Newton and eighteenth-century
You will be very able to deal with Sr Isaac, and I shall be glad to leave Him in such good hands. He is a man of such scope, and his Authority so justly celebrated in some things, that his name is of great weight in other matters, where He was plainly out of his element, and knew little of what He was talking about. Besides his countenancing Arianism, in the piece referred to, He has given too much encouragement to Popery by his large concessions, such as our best Protestant writers, att the time of K[ing]. James as well as before, would never make. 1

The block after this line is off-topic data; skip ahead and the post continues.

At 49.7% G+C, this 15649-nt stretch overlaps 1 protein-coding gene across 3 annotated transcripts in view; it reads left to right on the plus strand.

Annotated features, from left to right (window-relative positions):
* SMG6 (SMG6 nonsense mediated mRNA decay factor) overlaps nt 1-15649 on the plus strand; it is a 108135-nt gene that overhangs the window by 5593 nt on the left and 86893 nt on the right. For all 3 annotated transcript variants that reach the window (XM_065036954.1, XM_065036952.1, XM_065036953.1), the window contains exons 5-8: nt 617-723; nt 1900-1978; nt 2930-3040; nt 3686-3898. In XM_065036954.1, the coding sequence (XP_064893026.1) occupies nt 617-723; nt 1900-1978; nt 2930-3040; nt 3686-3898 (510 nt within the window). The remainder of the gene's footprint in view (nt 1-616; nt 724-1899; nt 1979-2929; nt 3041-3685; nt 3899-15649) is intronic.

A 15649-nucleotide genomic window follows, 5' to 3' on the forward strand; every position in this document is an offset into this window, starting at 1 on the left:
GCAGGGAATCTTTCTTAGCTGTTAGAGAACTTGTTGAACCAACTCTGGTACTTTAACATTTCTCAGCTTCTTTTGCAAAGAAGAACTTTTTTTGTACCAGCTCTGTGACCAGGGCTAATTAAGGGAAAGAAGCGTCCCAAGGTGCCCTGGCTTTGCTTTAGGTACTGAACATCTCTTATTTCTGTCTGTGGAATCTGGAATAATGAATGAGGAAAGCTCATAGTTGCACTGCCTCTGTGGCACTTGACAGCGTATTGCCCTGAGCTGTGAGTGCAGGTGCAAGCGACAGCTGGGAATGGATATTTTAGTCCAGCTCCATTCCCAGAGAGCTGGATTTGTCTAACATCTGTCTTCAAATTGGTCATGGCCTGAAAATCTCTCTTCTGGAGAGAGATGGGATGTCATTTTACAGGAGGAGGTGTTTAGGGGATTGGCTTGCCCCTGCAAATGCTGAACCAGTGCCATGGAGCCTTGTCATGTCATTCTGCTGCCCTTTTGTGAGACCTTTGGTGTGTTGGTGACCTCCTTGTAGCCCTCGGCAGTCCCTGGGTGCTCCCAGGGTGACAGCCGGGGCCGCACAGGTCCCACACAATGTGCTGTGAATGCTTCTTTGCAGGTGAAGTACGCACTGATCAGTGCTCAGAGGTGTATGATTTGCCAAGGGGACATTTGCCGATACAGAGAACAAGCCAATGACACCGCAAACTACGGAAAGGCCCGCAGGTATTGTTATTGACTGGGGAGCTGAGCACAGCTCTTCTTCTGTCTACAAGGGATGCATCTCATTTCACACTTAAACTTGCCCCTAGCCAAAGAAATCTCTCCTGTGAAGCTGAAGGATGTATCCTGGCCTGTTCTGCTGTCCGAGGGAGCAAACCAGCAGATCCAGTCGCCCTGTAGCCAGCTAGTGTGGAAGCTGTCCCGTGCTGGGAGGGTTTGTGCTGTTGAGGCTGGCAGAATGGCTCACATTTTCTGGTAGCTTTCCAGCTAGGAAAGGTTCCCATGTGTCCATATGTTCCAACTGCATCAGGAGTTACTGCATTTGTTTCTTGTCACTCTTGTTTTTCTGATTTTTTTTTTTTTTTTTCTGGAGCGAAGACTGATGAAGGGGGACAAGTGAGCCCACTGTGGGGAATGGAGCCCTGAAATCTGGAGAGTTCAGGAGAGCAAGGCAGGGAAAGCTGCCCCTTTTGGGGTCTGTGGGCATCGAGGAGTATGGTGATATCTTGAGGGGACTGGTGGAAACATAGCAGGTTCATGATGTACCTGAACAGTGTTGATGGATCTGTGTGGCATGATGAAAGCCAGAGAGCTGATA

Isaac Newton's Observations upon the Prophecies of Daniel, and the Apocalypse of St. John, prepared for the press from his manuscripts by his nephew Benjamin Smith, was published in two editions in London and Dublin in 1733. 2 According to Richard S. Westfall, Newton's finest twentieth-century biographer, the author “had cleansed his Observations” and his heirs “could publish the manuscript without concern. ” 3 Yet one might be permitted to wonder whether either the actual or the intended reception of Newton's posthumous work was as uncontroversial as it has seemed to latetwentienth-century eyes. The book was dedicated to Peter King, baron of Ockham, the lord chancellor, who had defended Newton's sometime disciple, William Whiston, during his trial for heresy in July 1713. 4 Although Whiston later fell out with King, he nevertheless continued to maintain that King's youthful writings on the primitive Church supported the Arian position for which he had himself been condemned. 5 King was also the dedicatee of other works of dubious theological orthodoxy, such as Daniel Mace's attempted revision of the New Testament. Mace showed little respect for the authenticity of the two New Testament texts that most clearly upheld the orthodox doctrine of the Trinity, I John 5.7 and i Timothy 3.16.